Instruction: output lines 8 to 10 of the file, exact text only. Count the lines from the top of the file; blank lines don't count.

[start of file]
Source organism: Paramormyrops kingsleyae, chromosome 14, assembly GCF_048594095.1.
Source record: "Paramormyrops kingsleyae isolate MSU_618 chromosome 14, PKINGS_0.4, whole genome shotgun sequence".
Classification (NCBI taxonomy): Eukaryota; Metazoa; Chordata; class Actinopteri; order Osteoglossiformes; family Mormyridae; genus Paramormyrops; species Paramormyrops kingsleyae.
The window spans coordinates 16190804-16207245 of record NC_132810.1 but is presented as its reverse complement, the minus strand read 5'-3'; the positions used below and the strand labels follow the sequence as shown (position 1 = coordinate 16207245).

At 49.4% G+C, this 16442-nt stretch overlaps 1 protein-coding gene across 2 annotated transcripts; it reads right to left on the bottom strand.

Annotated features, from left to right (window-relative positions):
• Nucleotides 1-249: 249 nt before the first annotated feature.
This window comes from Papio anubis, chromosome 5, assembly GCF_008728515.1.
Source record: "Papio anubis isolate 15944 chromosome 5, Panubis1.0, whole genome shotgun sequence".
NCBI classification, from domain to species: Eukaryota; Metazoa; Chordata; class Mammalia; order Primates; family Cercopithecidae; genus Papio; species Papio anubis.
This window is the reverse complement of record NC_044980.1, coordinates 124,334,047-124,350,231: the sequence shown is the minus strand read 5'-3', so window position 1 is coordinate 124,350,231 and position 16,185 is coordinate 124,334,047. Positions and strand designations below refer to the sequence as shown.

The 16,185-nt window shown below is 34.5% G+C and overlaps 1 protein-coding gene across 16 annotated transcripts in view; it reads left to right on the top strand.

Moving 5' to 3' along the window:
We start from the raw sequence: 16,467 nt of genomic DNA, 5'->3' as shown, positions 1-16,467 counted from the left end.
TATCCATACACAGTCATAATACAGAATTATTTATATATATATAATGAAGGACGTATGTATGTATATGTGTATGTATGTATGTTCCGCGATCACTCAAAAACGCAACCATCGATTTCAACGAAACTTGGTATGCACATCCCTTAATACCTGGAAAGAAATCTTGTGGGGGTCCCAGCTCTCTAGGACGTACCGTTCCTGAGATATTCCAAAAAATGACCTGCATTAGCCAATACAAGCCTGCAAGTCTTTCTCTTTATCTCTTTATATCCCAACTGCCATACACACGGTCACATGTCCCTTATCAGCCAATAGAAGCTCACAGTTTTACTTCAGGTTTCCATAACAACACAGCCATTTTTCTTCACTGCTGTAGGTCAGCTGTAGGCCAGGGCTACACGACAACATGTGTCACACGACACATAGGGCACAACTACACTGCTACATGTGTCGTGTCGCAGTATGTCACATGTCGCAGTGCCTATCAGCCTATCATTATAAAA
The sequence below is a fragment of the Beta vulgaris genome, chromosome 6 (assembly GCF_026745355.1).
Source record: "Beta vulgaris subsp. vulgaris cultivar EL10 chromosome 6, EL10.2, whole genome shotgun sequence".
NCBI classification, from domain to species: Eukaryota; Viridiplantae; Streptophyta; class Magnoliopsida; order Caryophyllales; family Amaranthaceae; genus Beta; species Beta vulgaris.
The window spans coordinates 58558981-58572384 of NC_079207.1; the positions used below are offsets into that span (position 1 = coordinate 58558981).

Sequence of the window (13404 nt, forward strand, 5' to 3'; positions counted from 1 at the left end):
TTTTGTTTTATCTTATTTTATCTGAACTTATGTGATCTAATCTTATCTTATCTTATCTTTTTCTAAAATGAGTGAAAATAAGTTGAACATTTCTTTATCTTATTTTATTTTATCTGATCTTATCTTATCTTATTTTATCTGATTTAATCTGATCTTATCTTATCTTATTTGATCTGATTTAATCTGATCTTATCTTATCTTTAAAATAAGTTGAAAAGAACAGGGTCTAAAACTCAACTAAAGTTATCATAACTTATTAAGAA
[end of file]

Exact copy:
This window comes from Papio anubis, chromosome 5, assembly GCF_008728515.1.
Source record: "Papio anubis isolate 15944 chromosome 5, Panubis1.0, whole genome shotgun sequence".
NCBI classification, from domain to species: Eukaryota; Metazoa; Chordata; class Mammalia; order Primates; family Cercopithecidae; genus Papio; species Papio anubis.